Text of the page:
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Polarimetric Radar Measurements of Tropical Rain at a 5-cm Wavelength

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  • a Bureau of Meteorology Research Centre, Melbourne, Victoria, Australia
  • | b NOAA/Environmental Research Laboratories, National Severe Storms Laboratory, Norman, Oklahoma
  • | c Department of Atmospheric Science, Colorado State University, Fort Collins, Colorado
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Abstract

A 5-cm wavelength (C band) polarimetric radar was deployed during the MCTEX (Maritime Continent Thunderstorm Experiment) field program. This paper investigates the use of the C-band data for quantitative rainfall measurements with particular emphasis on specific differential phase (KDP) and traditional reflectivity-based rain-rate estimates in moderate to high rain rates (10–200 mm h−1). Large values of backscatter differential phase shift are occasionally seen in these data, thus resonance scattering effects are important. A consensus algorithm for KDP estimation in these cases is described. The rain-rate estimates are compared with the data from a d-scale rain gauge network. The KDP estimates are shown to produce the highest quality data, although variations in drop size distribution characteristics have a significant effect on the rain estimates. When corrections are applied for beam blockage and attenuation, good agreement can also be obtained with Z–R-based estimates. The attenuation corrections were made using a polarimetric variable, total differential phase, which provides an estimate of the total water content along the path. The polarimetric estimates of total accumulation also show excellent agreement.

Corresponding author address: Dr. P. T. May, Bureau of Meteorology Research Centre, GPO Box 1289K, Melbourne, Victoria 3001, Australia.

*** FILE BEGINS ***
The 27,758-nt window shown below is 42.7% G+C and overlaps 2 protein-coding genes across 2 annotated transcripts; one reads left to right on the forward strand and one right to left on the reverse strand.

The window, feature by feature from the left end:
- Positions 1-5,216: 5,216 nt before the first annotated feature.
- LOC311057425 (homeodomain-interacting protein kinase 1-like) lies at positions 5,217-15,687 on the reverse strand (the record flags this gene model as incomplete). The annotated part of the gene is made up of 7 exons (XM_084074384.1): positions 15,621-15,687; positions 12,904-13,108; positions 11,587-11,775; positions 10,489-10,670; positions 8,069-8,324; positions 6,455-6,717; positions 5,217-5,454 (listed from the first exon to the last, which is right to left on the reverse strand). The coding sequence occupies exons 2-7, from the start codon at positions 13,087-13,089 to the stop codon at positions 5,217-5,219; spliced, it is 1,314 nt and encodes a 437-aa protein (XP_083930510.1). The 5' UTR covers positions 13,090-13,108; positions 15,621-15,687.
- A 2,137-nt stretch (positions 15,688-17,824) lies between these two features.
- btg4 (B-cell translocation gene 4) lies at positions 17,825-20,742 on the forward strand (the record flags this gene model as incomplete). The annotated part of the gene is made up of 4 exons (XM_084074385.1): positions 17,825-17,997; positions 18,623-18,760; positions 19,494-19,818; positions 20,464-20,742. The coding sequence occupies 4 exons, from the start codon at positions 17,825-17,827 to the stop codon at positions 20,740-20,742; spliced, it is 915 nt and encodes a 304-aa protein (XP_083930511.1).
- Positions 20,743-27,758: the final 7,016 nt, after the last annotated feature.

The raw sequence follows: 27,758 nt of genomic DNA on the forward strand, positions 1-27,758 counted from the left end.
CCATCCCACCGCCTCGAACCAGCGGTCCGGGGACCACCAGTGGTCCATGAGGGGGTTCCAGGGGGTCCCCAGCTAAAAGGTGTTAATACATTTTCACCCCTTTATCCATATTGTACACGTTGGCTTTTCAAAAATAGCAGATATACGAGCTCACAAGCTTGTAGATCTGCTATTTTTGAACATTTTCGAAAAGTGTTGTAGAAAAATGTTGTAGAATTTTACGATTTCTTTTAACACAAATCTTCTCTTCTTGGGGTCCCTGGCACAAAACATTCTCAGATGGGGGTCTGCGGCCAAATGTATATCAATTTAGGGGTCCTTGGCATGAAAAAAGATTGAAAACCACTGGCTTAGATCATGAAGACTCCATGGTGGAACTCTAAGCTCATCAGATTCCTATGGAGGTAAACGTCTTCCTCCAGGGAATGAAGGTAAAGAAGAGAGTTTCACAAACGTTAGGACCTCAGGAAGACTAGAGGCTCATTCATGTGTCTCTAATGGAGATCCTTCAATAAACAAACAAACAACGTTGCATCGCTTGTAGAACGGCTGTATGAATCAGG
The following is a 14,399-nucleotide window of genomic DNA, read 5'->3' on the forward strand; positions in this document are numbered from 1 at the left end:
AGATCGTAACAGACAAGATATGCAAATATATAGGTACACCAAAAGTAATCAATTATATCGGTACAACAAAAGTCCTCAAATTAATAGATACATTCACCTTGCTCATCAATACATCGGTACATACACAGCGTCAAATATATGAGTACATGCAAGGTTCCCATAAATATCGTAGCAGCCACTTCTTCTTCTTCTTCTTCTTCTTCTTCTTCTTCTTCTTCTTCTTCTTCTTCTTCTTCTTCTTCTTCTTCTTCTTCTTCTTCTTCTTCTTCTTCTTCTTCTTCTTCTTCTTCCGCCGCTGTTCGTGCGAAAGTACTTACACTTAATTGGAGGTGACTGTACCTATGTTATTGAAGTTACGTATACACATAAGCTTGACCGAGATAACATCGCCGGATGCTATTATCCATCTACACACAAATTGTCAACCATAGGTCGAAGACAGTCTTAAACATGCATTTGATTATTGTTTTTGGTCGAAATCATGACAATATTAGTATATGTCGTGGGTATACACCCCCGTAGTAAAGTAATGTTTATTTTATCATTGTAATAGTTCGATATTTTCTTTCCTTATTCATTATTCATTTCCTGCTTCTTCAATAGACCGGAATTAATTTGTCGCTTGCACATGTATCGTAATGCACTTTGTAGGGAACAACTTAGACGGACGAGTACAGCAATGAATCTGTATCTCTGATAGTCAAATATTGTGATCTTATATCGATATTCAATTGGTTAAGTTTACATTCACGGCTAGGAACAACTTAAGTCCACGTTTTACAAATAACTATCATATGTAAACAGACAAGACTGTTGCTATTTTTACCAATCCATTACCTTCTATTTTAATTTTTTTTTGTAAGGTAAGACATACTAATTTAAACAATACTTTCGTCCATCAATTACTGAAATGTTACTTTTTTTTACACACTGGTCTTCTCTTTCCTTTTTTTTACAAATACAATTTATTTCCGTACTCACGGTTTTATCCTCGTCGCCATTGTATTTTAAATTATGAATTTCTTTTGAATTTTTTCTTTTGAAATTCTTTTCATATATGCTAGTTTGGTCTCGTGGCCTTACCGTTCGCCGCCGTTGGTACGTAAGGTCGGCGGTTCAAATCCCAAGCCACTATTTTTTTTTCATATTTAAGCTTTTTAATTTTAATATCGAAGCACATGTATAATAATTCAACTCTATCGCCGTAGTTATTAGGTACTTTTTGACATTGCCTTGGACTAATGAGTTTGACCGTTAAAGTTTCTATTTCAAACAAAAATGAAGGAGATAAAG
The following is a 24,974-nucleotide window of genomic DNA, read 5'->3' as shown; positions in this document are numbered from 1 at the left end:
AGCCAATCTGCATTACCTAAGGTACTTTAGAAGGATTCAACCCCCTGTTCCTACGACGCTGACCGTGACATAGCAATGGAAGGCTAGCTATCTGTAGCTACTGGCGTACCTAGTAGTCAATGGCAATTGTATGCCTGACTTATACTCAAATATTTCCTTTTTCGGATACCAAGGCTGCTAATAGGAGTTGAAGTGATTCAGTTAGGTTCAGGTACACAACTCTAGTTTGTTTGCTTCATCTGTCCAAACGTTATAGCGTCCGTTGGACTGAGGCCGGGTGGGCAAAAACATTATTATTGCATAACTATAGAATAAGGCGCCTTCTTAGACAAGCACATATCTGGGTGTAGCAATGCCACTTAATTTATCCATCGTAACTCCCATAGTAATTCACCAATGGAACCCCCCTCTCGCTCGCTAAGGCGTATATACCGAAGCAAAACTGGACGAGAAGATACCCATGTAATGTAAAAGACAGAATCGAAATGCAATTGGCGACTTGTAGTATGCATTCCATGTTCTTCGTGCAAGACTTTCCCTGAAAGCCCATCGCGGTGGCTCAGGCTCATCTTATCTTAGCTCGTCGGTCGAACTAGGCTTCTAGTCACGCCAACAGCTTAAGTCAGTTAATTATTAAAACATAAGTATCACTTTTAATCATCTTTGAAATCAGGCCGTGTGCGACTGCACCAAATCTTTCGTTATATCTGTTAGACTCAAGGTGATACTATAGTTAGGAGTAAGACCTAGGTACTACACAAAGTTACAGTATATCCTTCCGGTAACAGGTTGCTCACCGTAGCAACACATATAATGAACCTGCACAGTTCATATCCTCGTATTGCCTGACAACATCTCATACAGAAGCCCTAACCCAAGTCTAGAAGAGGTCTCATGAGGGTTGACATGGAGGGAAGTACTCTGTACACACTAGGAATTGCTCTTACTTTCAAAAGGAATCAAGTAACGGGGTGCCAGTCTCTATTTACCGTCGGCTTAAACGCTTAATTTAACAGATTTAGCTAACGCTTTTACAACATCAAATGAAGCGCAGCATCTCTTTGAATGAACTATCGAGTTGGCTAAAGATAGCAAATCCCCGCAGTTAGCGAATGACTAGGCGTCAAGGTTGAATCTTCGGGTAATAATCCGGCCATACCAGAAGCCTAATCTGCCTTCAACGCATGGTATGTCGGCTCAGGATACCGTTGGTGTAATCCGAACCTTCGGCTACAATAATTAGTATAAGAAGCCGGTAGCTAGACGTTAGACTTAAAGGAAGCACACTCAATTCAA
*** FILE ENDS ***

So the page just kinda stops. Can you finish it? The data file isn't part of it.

p.may@bom.gov.au

Abstract

A 5-cm wavelength (C band) polarimetric radar was deployed during the MCTEX (Maritime Continent Thunderstorm Experiment) field program. This paper investigates the use of the C-band data for quantitative rainfall measurements with particular emphasis on specific differential phase (KDP) and traditional reflectivity-based rain-rate estimates in moderate to high rain rates (10–200 mm h−1). Large values of backscatter differential phase shift are occasionally seen in these data, thus resonance scattering effects are important. A consensus algorithm for KDP estimation in these cases is described. The rain-rate estimates are compared with the data from a d-scale rain gauge network. The KDP estimates are shown to produce the highest quality data, although variations in drop size distribution characteristics have a significant effect on the rain estimates. When corrections are applied for beam blockage and attenuation, good agreement can also be obtained with Z–R-based estimates. The attenuation corrections were made using a polarimetric variable, total differential phase, which provides an estimate of the total water content along the path. The polarimetric estimates of total accumulation also show excellent agreement.

Corresponding author address: Dr. P. T. May, Bureau of Meteorology Research Centre, GPO Box 1289K, Melbourne, Victoria 3001, Australia.

p.may@bom.gov.au

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